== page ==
Possibility of hidden issues with sperm
8 Replies
California Zoe - August 8

Hello, Dr. Jacobs. I've been reading a few posts and one that you recently commented on is similar to my situation. I would love to hear your opinion.

We have been TTC for 6 years, starting out when I was 37 (now I'm 43). We pretty much immediately went to IVF back then, starting out with several IUI tries, etc. Well, now six year later and 4 IVFs under our belt, we are still with nothing. The last IVF was with a donor for donor eggs. She was 24, excellent health, etc. We retrieved 35 eggs, 22 fertilized, and 18 made it to blast with the highest possible grades. At the time everyone was high-fiving that we hit the jackpot and that we would get 3-4 children, surely, out of that bunch (which is what we would love).

Well, in the past two years, we have now transferred 12 (in pairs of two) of the 18 without success. Husband has low motility, low morph, so we went with ICSI. Also, he was tested for abnormal chromosone alignment (karyotyping) and also for DNA fragmentation. Both came up in the "normal" ranges.

Like in a recent poster's case, with each transfer, I get pregnant (each and every time) and the HcG numbers are always very, very good (250, 380, 420, 316, 262) and every 48 hours they more than double. But right between 5 and 6 weeks I always miscarry them. This has happened in 5 out of the 6 cycles, with the one-off time being the only time that the numbers didn't double like they should have.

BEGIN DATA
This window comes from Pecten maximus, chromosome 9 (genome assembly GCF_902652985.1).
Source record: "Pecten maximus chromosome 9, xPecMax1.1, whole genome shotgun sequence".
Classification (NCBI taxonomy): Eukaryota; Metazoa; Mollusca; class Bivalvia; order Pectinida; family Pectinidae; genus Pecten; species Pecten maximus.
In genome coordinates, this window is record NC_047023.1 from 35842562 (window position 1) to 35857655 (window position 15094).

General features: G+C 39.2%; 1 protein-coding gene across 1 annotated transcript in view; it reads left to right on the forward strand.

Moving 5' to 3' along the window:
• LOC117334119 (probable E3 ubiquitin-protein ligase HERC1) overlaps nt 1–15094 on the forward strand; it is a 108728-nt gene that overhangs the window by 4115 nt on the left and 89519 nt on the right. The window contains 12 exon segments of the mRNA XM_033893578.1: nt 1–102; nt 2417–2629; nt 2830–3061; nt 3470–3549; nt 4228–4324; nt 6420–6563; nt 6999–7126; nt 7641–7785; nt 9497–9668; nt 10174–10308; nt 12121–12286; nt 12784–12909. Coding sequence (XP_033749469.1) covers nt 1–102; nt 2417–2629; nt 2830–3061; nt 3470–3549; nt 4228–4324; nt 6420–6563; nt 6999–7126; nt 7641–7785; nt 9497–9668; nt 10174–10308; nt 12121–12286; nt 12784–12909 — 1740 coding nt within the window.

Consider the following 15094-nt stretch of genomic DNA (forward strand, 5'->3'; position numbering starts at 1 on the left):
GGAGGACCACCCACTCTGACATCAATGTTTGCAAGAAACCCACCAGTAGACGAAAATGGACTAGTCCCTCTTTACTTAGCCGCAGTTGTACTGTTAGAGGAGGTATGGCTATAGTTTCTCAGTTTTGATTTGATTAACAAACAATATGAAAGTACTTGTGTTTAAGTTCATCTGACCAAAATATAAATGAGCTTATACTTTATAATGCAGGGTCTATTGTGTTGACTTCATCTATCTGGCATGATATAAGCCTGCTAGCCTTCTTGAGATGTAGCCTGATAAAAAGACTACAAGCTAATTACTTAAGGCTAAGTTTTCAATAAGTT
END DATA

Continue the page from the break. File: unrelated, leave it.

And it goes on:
My husband is solidly thinking that it's his sperm, but nothing that seems to be coming up in any test. I'm starting to agree. But our RE keeps insisting that ICSI would have taken care of any such issue, but yet he remains baffled. He's never had such a case as ours.

If we were your patients, would you consider that all of our embryos are not viable even though they looked excellent before and after the freeze, due to an undected sperm issue (or even some rejection issue with me??) Or would you say that in 18 excellent blasts there's probably only one good embryo and to keep plugging away them?